A new adventure playground for Blackbutt got the green light and the cost of running school cross-country races on the reserve’s bushland tracks was slashed in a new budget approved by Newcastle City Council on Tuesday night.
The new $1.5 million play facility will be built in Blackbutt’s Richley Reserve to draw more people to the northern side of the city’s ‘green heart’.
The playground replacement will be accompanied by shade structures, seating and BBQ areas, which will be easier for people with limited mobility to access thanks to new pathways.
In a substantial saving for schools and parents, the cost of holding cross-country meets at Blackbutt will be capped at $200. Past events incurred a $125 application fee plus $3 for each runner.
“Blackbutt Reserve is a big winner in the budget we endorsed on Tuesday night,” Lord Mayor Nuatali Nelmes said.
“The new Richley Reserve playground will be another great addition and provide families an alternative to the increasingly busy Carnley Avenue playground and schools will be able to channel thousands of dollars they save on cross country races into other areas for kids.
“Blackbutt is already one of the Hunter’s premier attractions and the latest work together with the fee reductions will allow more picnickers and health enthusiasts to make the most of it.
“Council strongly supports better outcomes for mental and physical wellbeing and made the decision to revise the fees in response to a submission during the public exhibition period of our annual fees and charges.”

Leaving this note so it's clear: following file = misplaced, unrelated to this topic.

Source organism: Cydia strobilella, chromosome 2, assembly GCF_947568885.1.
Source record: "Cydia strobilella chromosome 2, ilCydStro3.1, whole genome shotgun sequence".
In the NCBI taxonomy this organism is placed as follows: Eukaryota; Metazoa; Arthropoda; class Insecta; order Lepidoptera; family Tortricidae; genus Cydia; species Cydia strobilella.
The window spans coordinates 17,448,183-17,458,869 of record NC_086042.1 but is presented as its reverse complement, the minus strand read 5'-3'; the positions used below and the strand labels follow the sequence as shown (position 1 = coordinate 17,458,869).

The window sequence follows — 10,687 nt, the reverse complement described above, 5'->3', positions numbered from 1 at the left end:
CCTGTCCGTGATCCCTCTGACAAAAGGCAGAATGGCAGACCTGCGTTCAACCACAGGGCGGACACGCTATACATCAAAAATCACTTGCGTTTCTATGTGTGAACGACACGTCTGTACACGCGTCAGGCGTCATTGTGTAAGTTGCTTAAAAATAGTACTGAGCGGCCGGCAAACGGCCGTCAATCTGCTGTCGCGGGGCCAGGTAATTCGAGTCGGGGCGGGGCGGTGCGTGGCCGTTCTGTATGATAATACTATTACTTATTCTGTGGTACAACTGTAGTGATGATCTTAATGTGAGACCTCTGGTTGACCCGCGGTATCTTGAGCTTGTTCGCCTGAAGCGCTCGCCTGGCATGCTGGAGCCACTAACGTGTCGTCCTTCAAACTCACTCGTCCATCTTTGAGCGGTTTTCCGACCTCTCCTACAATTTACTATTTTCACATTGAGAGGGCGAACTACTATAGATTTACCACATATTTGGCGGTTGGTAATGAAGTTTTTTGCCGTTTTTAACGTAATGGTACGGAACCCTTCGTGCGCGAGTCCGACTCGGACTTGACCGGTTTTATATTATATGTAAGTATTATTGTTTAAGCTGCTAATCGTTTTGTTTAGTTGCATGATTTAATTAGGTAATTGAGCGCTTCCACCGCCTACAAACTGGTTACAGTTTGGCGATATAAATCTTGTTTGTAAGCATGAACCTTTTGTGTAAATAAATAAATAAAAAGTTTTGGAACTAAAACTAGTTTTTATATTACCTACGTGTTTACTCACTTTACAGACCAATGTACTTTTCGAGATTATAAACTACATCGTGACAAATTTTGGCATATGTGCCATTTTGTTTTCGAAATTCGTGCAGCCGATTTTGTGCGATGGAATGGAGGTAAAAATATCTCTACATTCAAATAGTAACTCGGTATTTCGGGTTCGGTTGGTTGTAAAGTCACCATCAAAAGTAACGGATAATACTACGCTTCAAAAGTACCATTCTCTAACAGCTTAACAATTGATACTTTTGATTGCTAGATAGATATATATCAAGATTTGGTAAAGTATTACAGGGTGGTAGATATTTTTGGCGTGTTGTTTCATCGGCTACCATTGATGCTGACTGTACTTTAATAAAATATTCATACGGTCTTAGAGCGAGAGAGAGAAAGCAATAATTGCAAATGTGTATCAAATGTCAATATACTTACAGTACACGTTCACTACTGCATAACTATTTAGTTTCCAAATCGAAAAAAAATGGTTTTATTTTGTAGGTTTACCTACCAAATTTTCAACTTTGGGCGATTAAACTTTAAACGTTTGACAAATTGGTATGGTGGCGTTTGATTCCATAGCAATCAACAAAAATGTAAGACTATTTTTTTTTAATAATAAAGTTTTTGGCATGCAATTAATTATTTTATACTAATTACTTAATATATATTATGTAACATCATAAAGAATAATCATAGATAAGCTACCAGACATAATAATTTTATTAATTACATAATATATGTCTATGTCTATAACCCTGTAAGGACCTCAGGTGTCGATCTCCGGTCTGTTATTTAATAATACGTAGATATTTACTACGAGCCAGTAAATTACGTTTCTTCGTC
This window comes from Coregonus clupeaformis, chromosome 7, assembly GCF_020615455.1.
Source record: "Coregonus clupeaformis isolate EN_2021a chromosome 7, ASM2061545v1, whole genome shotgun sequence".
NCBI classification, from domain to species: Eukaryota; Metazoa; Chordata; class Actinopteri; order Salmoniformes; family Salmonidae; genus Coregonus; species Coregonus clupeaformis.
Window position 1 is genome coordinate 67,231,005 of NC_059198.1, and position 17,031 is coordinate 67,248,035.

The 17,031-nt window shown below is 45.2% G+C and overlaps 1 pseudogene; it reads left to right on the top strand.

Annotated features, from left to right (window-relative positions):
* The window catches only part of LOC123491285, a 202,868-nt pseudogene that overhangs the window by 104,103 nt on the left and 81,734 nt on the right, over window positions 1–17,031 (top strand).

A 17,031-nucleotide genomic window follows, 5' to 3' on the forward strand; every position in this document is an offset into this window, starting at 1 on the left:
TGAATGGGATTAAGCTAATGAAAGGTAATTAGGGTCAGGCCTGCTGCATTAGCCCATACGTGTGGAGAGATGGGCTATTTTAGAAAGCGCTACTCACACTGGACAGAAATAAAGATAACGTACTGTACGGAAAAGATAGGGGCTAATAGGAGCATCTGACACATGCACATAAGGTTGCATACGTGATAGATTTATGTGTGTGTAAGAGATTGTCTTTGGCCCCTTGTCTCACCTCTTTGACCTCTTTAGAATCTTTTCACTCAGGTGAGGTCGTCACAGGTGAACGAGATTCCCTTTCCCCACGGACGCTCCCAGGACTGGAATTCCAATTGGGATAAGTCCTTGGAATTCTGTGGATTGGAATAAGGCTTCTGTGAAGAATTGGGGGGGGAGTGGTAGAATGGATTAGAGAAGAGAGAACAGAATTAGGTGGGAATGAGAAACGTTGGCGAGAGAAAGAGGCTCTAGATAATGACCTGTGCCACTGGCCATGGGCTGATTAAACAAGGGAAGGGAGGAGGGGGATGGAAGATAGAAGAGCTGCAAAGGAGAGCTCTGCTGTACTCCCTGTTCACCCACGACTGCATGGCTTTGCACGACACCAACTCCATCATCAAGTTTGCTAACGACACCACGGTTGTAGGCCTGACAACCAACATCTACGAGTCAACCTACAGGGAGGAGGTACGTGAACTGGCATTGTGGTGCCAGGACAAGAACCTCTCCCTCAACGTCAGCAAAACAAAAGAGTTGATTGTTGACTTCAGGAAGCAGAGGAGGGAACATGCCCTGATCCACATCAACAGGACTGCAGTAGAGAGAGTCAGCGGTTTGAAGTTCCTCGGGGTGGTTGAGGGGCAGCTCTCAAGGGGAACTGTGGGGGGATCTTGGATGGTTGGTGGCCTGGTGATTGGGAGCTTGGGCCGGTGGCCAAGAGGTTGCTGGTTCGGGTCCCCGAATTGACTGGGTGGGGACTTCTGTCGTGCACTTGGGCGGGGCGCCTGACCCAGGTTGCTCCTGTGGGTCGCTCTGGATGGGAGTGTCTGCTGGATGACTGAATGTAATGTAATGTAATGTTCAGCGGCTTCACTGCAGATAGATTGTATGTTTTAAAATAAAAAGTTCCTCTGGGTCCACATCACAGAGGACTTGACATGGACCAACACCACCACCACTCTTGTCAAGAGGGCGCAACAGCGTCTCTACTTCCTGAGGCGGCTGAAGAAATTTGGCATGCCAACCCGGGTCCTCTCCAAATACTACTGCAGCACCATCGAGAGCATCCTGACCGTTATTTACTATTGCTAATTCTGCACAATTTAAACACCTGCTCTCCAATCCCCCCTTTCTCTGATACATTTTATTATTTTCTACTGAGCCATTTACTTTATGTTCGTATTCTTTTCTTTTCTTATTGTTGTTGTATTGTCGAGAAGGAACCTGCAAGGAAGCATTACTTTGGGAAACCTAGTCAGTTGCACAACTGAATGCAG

The Richley Reserve work includes signposts indicating the Farrell’s Way entrance and opens the site to people who previously couldn’t negotiate its steep terrain.
The new playground will include a climbing tower with bridges, slide and fireman pole, rope courses, tunnels, tee pee, rock and stick play, tunnel slide, spinner, swings, sand pit, see saw and imaginative play spaces.
Community consultation between 2009 and 2011 informed a Plan of Management for Blackbutt in which a new playground was slated for Richley Reserve.
Interim CEO Jeremy Bath said council would continue to carry out infrastructure renewal projects and revitalisation while strengthening the city’s now-sustainable budget over the next year.
“This budget features a record $90 million program of projects focused mainly on addressing the city’s infrastructure backlog and a modest forecast operating surplus of $4.8 million,” Bath said.
“This surplus, together with reserves generated in previous years, will help council achieve a sustainable infrastructure backlog by 2022, having reduced it from $117 million in 2011 to $99 million in 2016.”
Blackbutt Reserve is the popular ‘green heart’ of Newcastle, attracting more than 100,000 visitors to its nature trails, wildlife exhibits and recreational facilities across 182 hectares.